"Unconditional positive regard"- as a newly licensed therapist I clung to the philosophy of Carl Rogers to assuage my doubts as to whether therapy really was effective. I grew up in the age when therapy was labeled "psychobabble", therapists were shrinks, spirituality was relegated to rebellious, stoned hippies and the life of emotions was a hinderance to the rational, evidence based certainty of "reality". Stereotypes have grains of truth and I was a believer.
Throughout human history, there have been "therapists": philosophers, rabbis, priests, shamans, monks, places in nature, animals and teachers whose training and innate gifts draw us into a safe, reflective space of self awareness. The examined life is rich and rewarding, even if filled with pain. Human nature predisposes us to benefit from therapy: we are relieved of anxiety when we can make meaning out of chaos, lemonade out of lemons. The prefrontal cortex thickens when we meditate, the central nervous system relaxes when we integrate the events of our lives, especially traumatic ones, into a coherent and meaningful narrative. Therapy works because it has evolved from the need to be heard and understood in an ever changing environment.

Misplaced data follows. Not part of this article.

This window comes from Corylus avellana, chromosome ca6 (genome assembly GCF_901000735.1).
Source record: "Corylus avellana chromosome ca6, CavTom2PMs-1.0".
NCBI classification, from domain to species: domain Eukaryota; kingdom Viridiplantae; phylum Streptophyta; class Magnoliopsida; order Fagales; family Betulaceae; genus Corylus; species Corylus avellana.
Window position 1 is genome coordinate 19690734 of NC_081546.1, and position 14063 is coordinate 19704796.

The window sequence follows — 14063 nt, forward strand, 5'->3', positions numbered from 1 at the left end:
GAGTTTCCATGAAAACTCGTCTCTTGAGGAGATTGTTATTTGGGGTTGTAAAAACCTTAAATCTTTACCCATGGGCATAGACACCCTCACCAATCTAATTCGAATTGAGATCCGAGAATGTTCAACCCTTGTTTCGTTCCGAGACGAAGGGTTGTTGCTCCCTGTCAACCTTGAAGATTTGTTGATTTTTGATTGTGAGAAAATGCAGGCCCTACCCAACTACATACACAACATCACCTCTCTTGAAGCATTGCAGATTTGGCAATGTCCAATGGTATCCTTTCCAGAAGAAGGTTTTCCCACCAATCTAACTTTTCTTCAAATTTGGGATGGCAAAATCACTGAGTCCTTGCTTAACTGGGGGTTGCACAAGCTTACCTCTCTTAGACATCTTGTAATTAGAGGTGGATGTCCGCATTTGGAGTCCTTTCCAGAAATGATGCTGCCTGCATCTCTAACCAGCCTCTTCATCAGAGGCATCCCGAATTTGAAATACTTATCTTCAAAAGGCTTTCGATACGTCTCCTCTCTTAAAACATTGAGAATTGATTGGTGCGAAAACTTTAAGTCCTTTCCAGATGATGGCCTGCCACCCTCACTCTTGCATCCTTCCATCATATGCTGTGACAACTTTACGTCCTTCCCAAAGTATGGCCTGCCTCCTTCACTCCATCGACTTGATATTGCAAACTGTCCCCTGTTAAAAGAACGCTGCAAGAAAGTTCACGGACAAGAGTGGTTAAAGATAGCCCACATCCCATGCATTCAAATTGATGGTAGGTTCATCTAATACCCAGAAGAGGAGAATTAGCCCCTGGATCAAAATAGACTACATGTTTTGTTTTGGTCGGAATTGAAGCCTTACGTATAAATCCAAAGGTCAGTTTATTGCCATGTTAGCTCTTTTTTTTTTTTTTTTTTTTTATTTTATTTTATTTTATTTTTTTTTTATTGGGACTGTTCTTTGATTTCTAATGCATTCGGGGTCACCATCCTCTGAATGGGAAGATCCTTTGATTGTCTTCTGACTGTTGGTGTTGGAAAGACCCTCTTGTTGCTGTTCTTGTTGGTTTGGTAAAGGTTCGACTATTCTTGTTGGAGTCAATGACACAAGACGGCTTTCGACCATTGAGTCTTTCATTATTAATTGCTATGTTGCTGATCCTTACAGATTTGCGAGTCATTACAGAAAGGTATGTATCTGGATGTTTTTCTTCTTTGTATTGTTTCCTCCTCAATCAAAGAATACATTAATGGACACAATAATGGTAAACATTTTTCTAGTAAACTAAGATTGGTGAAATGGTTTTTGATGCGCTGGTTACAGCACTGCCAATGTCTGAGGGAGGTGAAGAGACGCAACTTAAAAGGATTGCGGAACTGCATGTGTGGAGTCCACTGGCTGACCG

Therapy works because it tames the mind and in so doing, heals the brain. The human spirit is resilient in that it can adapt to the unique challenges of each relationship, stage of life, each loss and grief if allowed to process in the presence of an attuned, safe, trusted and trained therapist whose intention is to focus on and tend to the unique needs of her client. In such a relationship, people find guidance, solutions, clarity, purpose, peace and spiritual depth. Therapy is an experience whose outcome has the potential to be deeply rewarding, and that is why it works. I came from a place of doubt, however my clients have taught me the true meaning and power of the therapeutic relationship. It does not shrink, but expands, it does not babble it articulates, and it is realer than anything tangible to the senses.